Malus hupehensis, is commonly known as Tea crabapple and sometimes known as the Hubei crab. Like most crabapples it is somewhat small in stature, has rich autumn color, and most importantly has spectacular bloom in spring and pretty fruit in winter. But what sets Tea crabapple apart from other crabapples is its form. It has upright branches which give it a more narrow, vase shape. This vase or goblet shape is better suited for use in smaller gardens, where, in spring, fragrant pink or white blossoms smother the branches. These flowers are followed by masses of small cherry-like red fruit which are carried well into winter. Combined with yellow leaves in autumn, the Tea crabapple will provide interest for most of the year. And if you have a wildlife friendly garden, the fruit of Tea crabapple is a blessing to the birds.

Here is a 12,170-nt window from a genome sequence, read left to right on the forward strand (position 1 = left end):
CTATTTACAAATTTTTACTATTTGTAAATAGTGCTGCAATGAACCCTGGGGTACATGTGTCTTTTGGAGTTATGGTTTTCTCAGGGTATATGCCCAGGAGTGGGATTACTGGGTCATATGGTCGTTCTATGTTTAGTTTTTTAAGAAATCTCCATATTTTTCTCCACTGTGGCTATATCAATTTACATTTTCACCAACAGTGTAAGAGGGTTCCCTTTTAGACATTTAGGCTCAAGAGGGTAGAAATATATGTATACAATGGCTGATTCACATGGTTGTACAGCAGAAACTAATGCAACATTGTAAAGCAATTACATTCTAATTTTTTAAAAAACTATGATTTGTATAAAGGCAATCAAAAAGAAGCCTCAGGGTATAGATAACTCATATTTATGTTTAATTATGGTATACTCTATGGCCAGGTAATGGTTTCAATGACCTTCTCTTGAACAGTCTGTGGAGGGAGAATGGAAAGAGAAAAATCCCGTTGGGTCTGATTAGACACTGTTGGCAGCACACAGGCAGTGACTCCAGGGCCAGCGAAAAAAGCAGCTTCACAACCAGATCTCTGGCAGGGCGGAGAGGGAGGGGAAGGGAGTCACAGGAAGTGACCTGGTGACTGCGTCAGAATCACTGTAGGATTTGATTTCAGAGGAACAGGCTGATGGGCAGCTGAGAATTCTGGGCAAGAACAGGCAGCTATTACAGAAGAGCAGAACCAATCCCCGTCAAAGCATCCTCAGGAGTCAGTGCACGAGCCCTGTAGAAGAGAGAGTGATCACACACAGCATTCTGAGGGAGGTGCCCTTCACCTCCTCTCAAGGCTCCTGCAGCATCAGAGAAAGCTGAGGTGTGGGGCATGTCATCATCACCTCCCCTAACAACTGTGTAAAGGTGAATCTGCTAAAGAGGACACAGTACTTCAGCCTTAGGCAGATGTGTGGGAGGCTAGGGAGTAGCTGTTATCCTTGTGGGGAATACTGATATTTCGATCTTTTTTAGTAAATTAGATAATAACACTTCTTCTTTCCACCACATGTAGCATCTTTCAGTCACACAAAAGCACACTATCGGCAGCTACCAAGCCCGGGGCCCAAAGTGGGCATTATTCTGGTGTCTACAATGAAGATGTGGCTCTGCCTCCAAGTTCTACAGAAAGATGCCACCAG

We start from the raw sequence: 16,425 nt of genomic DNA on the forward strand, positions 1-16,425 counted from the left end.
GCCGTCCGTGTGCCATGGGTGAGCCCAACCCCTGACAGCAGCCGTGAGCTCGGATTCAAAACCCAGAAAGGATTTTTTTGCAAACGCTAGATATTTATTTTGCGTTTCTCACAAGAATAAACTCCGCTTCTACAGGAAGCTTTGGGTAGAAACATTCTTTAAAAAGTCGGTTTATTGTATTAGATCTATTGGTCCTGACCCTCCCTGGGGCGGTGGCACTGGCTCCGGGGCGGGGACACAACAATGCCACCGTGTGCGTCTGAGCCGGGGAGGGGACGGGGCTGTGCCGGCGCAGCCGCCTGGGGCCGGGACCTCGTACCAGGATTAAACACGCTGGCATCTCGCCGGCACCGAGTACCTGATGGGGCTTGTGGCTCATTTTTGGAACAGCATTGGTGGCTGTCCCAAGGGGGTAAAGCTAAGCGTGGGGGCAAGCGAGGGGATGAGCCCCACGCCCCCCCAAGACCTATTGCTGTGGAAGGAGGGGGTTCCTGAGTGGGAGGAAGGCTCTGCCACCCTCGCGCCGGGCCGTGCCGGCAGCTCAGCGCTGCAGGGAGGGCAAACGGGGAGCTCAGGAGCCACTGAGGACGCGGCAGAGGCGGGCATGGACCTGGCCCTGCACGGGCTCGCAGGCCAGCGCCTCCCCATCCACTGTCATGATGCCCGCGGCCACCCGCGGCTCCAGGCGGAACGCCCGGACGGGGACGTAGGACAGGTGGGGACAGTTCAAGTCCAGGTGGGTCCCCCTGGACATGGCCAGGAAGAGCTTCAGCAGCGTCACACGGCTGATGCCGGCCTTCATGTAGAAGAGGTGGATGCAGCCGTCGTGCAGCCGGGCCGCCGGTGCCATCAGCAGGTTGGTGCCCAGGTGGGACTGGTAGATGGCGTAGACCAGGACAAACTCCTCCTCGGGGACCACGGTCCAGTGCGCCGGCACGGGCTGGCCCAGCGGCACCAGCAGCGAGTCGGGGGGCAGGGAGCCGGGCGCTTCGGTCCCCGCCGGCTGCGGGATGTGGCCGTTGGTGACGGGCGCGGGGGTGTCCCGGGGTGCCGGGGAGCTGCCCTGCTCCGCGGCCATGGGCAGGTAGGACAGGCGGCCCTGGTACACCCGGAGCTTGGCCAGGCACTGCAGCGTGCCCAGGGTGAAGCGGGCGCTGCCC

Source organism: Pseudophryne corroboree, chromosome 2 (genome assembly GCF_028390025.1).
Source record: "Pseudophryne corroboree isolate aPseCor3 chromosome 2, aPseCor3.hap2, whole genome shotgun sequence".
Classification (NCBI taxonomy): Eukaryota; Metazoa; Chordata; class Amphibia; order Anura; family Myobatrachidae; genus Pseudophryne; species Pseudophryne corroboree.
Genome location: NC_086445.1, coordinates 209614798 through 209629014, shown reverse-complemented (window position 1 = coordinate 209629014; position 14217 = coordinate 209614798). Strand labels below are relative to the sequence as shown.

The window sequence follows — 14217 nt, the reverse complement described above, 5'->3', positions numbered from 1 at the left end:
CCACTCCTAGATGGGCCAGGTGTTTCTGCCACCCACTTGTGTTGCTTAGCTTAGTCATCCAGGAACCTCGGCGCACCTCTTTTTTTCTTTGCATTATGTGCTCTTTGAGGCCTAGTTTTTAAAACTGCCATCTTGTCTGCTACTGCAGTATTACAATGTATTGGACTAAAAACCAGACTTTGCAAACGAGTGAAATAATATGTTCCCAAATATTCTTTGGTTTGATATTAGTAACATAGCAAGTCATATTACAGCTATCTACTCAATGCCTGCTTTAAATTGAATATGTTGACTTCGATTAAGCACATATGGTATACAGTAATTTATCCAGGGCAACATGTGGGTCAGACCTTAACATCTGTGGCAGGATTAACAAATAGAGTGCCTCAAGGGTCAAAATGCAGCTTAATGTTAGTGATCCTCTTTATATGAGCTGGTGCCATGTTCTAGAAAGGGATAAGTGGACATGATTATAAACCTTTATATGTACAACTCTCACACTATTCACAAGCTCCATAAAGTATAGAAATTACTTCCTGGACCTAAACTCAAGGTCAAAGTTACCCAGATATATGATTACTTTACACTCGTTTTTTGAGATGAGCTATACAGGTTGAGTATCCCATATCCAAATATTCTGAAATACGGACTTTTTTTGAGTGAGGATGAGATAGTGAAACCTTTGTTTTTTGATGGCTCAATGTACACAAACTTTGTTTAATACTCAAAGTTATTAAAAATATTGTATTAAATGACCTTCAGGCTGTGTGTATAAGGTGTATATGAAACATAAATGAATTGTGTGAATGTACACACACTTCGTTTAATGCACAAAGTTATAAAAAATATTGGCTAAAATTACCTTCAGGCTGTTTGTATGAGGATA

Tea crabapple would be a spectacular focal-point in a courtyard providing the fruit falls away from the paved areas. And it's even more dramatic in a grouping along a woodland verge.

Tea crabapple only grows to 20 feet and will eventually spread to 20 feet. It thrives best in full sun on moist, well-drained soil. It does not like too much heat but has considerable cold tolerance. It grows in Lower Canada and across most of the United States. It's quite popular in the UK. It does well in New Zealand and the temperate regions of Australia. As always, a tree this nice may not be found at the big plant nurseries, but at more select tree nurseries.


Tea crabapple

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